Obama decides to resume military aid to Egypttext_fields
Washington: US President Barack Obama told his Egyptian counterpart Abdel Fattah al-Sisi on Tuesday that he will allow the delivery of F-16 aircraft as well as request annual military aid to Egypt, a media report said on Wednesday.
In their telephonic conversation, Obama informed al-Sisi that "he will lift executive holds that have been in place since October 2013 on the delivery of F-16 aircraft, Harpoon missiles and M1A1 tank kits," reported Xinhua.
The US suspension came after al-Sisi, then chief of the Egyptian armed forces, ousted then president Mohammed Morsi, installed an interim government and then launched a hard crackdown on Morsi's supporters. Some 700 million dollars of the 1.3 billion dollars in annual military aid to the Arab country also put on hold.
Obama "also advised President al-Sisi that he will continue to request an annual 1.3 billion dollars in military assistance for Egypt," the White House said in a statement.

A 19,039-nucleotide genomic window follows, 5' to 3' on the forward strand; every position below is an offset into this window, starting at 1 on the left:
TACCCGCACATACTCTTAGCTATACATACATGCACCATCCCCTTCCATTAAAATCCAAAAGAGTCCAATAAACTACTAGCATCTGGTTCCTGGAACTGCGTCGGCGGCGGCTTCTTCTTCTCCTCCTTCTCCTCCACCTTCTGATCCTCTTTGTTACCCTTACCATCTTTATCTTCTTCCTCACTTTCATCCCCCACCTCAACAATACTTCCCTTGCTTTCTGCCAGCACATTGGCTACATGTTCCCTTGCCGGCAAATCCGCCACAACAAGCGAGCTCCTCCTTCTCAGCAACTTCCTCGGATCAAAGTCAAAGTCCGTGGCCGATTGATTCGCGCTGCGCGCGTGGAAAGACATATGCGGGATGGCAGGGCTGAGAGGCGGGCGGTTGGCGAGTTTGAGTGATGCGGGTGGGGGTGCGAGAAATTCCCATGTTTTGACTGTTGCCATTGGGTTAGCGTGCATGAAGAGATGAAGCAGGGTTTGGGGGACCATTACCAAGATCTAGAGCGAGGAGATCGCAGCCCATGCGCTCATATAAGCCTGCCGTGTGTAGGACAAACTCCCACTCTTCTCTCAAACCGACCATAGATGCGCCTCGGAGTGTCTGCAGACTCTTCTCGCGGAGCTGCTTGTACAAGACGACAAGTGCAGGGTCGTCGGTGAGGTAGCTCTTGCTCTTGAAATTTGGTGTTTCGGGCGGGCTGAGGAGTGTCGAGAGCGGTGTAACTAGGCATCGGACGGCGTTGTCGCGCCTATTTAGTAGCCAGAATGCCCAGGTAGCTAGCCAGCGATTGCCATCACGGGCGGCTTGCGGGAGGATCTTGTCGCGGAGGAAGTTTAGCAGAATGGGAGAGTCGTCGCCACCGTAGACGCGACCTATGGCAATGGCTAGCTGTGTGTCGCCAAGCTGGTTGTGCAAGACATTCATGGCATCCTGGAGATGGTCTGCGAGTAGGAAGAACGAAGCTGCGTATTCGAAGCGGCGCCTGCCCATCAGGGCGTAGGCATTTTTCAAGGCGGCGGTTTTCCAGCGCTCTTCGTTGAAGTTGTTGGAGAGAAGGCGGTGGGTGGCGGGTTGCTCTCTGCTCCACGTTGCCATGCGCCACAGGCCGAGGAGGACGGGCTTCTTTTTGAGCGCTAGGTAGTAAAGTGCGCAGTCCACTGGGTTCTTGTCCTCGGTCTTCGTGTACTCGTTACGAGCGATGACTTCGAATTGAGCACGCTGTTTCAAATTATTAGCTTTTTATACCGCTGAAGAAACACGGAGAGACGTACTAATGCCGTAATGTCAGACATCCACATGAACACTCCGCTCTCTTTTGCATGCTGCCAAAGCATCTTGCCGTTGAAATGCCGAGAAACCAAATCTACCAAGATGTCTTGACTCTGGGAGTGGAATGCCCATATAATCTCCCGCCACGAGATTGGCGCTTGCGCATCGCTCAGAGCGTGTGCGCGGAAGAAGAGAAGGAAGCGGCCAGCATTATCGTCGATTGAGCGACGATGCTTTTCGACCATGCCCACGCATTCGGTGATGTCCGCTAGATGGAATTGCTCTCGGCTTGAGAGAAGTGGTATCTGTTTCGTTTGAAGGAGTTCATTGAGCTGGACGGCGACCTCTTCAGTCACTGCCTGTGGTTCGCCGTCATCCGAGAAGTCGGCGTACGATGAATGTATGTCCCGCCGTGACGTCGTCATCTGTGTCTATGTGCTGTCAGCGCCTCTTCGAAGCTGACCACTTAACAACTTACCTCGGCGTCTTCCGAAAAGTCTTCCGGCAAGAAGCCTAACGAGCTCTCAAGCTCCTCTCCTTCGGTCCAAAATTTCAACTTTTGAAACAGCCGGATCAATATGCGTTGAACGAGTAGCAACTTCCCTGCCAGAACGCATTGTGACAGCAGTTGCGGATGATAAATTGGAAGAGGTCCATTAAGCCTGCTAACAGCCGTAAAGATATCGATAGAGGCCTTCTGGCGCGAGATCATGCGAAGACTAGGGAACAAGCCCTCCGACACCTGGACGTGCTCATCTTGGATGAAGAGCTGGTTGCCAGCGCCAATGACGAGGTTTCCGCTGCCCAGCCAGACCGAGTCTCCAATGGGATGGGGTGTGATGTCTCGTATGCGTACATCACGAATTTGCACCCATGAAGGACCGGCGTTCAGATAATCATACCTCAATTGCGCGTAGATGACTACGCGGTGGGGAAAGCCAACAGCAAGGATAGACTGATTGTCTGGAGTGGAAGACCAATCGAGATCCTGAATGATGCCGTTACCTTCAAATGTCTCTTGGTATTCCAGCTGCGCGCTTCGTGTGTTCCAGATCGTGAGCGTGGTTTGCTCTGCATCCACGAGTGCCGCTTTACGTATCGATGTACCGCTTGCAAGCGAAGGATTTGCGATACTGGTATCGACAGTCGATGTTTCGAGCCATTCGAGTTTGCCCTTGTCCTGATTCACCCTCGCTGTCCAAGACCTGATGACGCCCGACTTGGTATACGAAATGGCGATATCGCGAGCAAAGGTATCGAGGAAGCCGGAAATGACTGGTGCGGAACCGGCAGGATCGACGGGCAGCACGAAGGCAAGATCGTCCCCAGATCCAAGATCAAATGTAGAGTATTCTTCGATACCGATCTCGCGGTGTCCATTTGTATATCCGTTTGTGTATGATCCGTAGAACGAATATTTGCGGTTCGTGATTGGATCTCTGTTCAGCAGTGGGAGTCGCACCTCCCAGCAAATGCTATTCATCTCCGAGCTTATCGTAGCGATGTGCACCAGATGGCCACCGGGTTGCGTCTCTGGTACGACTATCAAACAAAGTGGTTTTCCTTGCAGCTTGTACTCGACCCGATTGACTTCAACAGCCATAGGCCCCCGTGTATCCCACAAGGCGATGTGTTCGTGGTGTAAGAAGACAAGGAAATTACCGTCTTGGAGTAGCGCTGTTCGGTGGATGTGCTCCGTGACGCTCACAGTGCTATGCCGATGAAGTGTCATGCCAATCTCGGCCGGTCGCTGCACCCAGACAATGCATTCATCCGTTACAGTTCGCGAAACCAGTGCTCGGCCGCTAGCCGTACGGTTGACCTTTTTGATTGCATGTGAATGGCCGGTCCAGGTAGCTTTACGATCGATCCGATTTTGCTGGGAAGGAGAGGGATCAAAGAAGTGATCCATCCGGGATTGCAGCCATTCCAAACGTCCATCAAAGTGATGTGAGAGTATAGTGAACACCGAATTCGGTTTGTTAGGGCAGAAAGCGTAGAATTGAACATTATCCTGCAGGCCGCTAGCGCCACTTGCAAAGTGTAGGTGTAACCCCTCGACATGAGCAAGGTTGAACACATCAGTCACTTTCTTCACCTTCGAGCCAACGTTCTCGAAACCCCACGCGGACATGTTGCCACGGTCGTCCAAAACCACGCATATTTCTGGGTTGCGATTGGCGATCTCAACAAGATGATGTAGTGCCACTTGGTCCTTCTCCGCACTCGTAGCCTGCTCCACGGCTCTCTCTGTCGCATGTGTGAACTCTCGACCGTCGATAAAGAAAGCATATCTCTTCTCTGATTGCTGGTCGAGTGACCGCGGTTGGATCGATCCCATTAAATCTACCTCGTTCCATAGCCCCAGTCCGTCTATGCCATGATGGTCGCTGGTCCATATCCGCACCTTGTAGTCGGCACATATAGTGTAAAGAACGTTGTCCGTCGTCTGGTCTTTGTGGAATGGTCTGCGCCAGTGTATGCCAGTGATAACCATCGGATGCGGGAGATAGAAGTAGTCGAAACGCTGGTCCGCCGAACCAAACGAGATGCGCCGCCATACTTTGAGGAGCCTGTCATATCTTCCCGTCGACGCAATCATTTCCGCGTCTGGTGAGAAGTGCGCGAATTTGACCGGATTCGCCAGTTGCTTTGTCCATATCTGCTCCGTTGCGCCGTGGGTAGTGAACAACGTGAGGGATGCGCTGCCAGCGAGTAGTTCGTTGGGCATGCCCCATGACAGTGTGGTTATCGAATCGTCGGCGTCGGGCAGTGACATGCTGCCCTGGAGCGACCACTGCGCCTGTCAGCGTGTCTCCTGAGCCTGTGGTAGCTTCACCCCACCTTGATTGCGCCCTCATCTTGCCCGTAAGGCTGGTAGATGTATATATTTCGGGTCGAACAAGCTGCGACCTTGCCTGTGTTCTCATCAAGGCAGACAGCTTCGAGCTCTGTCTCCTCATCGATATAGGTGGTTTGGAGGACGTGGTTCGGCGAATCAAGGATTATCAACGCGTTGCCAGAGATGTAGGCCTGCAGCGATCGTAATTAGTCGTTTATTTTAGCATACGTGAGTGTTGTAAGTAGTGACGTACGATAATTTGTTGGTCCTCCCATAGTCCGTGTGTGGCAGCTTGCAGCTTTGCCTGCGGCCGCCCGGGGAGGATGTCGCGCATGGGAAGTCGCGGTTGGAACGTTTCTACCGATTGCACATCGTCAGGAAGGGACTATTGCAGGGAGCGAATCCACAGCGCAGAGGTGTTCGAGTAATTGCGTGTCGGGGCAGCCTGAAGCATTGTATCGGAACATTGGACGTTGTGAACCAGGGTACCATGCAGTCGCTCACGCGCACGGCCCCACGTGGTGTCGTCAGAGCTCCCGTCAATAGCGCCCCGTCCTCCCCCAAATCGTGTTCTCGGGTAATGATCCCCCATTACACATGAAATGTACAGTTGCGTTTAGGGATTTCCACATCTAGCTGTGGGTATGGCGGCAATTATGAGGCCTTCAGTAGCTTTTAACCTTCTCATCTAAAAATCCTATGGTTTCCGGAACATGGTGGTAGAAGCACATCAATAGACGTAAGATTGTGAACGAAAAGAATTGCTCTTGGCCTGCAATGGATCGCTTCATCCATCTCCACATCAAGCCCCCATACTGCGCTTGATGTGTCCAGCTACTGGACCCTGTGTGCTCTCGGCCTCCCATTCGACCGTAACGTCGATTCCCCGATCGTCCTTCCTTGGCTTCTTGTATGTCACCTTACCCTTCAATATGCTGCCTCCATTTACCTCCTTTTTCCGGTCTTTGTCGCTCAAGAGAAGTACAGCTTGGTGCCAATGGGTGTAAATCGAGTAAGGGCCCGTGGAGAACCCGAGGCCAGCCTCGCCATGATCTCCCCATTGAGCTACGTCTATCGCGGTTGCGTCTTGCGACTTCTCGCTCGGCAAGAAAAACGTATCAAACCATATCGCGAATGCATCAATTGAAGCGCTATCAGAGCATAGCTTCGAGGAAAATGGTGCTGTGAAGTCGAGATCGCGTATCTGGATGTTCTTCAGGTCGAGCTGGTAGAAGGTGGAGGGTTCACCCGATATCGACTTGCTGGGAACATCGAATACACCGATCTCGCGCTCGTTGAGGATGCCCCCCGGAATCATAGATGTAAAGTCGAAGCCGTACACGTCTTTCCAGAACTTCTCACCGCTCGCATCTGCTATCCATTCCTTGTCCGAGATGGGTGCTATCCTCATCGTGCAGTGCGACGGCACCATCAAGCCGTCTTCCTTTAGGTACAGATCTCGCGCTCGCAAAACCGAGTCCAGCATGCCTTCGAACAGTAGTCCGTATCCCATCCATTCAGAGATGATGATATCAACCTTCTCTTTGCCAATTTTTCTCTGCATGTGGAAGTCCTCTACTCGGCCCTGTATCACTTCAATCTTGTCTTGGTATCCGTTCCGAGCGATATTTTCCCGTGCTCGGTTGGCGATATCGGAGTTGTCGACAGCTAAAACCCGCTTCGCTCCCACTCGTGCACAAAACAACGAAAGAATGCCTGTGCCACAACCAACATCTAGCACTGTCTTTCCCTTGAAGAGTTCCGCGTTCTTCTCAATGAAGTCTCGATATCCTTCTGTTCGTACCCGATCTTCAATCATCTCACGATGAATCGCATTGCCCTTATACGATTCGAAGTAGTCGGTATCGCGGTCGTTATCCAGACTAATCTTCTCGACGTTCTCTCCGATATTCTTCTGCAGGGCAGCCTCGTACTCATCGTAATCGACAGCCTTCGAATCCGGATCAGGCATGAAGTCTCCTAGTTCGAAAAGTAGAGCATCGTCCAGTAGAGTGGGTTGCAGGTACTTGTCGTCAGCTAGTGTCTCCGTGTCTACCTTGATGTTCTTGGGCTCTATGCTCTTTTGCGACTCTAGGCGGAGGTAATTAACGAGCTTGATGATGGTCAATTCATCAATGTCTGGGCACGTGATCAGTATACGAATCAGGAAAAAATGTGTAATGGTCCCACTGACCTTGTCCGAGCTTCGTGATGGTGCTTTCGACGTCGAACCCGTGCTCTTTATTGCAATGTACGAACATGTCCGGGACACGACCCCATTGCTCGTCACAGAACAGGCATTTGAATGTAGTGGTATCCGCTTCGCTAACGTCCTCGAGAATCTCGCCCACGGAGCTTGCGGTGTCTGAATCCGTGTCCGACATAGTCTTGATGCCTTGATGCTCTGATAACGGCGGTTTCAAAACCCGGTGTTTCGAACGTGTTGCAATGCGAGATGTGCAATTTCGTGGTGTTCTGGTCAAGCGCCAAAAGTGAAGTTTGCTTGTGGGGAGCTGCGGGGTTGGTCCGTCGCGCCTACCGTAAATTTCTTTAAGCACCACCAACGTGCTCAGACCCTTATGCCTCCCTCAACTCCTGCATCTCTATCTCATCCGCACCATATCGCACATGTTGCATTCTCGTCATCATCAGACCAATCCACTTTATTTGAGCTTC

Starting in fiscal year 2018, Washington will offer security aid to Cairo in the four areas of counterterrorism, border security, security on the Sinai Peninsula and maritime security, with "sustainment of weapons systems already in Egypt's arsenal," Obama told al-Sisi.
Obama "explained that these and other steps will help refine our military assistance relationship so that it is better positioned to address the shared challenges to US and Egyptian interests in an unstable region," the White House said.
Egypt is joining Saudi Arabia-led air raids on the Houthi rebels in Yemen, on top of its efforts to fight Islamist militants in North Sinai and Libya.
In his telephonic talks with al-Sisi, Obama also reaffirmed US concerns about Egypt's "continued imprisonment of non-violent activists and mass trials," the White House said.